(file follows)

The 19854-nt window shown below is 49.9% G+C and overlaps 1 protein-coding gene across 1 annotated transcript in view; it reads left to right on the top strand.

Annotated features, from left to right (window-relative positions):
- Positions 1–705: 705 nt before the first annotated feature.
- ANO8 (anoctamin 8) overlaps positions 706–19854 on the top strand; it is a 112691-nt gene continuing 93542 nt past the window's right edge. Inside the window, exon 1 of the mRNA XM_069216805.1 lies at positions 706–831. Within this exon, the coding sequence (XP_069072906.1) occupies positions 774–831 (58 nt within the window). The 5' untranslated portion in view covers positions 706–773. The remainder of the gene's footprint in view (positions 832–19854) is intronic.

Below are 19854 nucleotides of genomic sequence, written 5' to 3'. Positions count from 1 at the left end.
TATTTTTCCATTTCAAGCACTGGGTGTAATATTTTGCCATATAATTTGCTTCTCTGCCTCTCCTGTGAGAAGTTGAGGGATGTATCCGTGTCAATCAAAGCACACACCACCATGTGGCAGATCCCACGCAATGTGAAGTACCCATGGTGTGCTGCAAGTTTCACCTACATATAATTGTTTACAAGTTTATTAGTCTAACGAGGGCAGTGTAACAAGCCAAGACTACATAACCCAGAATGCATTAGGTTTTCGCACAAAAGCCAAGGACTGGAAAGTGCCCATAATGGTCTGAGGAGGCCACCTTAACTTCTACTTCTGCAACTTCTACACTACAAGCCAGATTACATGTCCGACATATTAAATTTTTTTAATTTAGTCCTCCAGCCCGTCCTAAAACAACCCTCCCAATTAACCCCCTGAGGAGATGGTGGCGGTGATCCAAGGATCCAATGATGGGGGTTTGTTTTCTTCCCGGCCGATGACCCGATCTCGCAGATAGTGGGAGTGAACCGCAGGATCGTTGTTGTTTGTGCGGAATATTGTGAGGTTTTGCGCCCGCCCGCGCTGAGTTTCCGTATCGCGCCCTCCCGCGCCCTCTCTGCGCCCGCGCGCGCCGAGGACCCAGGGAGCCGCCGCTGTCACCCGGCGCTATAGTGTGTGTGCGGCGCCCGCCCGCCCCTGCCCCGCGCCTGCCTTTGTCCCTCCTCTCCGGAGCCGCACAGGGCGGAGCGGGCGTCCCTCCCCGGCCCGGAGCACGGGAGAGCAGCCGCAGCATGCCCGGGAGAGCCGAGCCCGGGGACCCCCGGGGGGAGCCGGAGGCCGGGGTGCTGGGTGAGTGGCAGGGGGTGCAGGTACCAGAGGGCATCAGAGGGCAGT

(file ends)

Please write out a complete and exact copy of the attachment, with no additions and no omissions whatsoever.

The 19854-nt window shown below is 49.9% G+C and overlaps 1 protein-coding gene across 1 annotated transcript in view; it reads left to right on the top strand.

Annotated features, from left to right (window-relative positions):
- Positions 1–705: 705 nt before the first annotated feature.
- ANO8 (anoctamin 8) overlaps positions 706–19854 on the top strand; it is a 112691-nt gene continuing 93542 nt past the window's right edge. Inside the window, exon 1 of the mRNA XM_069216805.1 lies at positions 706–831. Within this exon, the coding sequence (XP_069072906.1) occupies positions 774–831 (58 nt within the window). The 5' untranslated portion in view covers positions 706–773. The remainder of the gene's footprint in view (positions 832–19854) is intronic.

Below are 19854 nucleotides of genomic sequence, written 5' to 3'. Positions count from 1 at the left end.
TATTTTTCCATTTCAAGCACTGGGTGTAATATTTTGCCATATAATTTGCTTCTCTGCCTCTCCTGTGAGAAGTTGAGGGATGTATCCGTGTCAATCAAAGCACACACCACCATGTGGCAGATCCCACGCAATGTGAAGTACCCATGGTGTGCTGCAAGTTTCACCTACATATAATTGTTTACAAGTTTATTAGTCTAACGAGGGCAGTGTAACAAGCCAAGACTACATAACCCAGAATGCATTAGGTTTTCGCACAAAAGCCAAGGACTGGAAAGTGCCCATAATGGTCTGAGGAGGCCACCTTAACTTCTACTTCTGCAACTTCTACACTACAAGCCAGATTACATGTCCGACATATTAAATTTTTTTAATTTAGTCCTCCAGCCCGTCCTAAAACAACCCTCCCAATTAACCCCCTGAGGAGATGGTGGCGGTGATCCAAGGATCCAATGATGGGGGTTTGTTTTCTTCCCGGCCGATGACCCGATCTCGCAGATAGTGGGAGTGAACCGCAGGATCGTTGTTGTTTGTGCGGAATATTGTGAGGTTTTGCGCCCGCCCGCGCTGAGTTTCCGTATCGCGCCCTCCCGCGCCCTCTCTGCGCCCGCGCGCGCCGAGGACCCAGGGAGCCGCCGCTGTCACCCGGCGCTATAGTGTGTGTGCGGCGCCCGCCCGCCCCTGCCCCGCGCCTGCCTTTGTCCCTCCTCTCCGGAGCCGCACAGGGCGGAGCGGGCGTCCCTCCCCGGCCCGGAGCACGGGAGAGCAGCCGCAGCATGCCCGGGAGAGCCGAGCCCGGGGACCCCCGGGGGGAGCCGGAGGCCGGGGTGCTGGGTGAGTGGCAGGGGGTGCAGGTACCAGAGGGCATCAGAGGGCAGT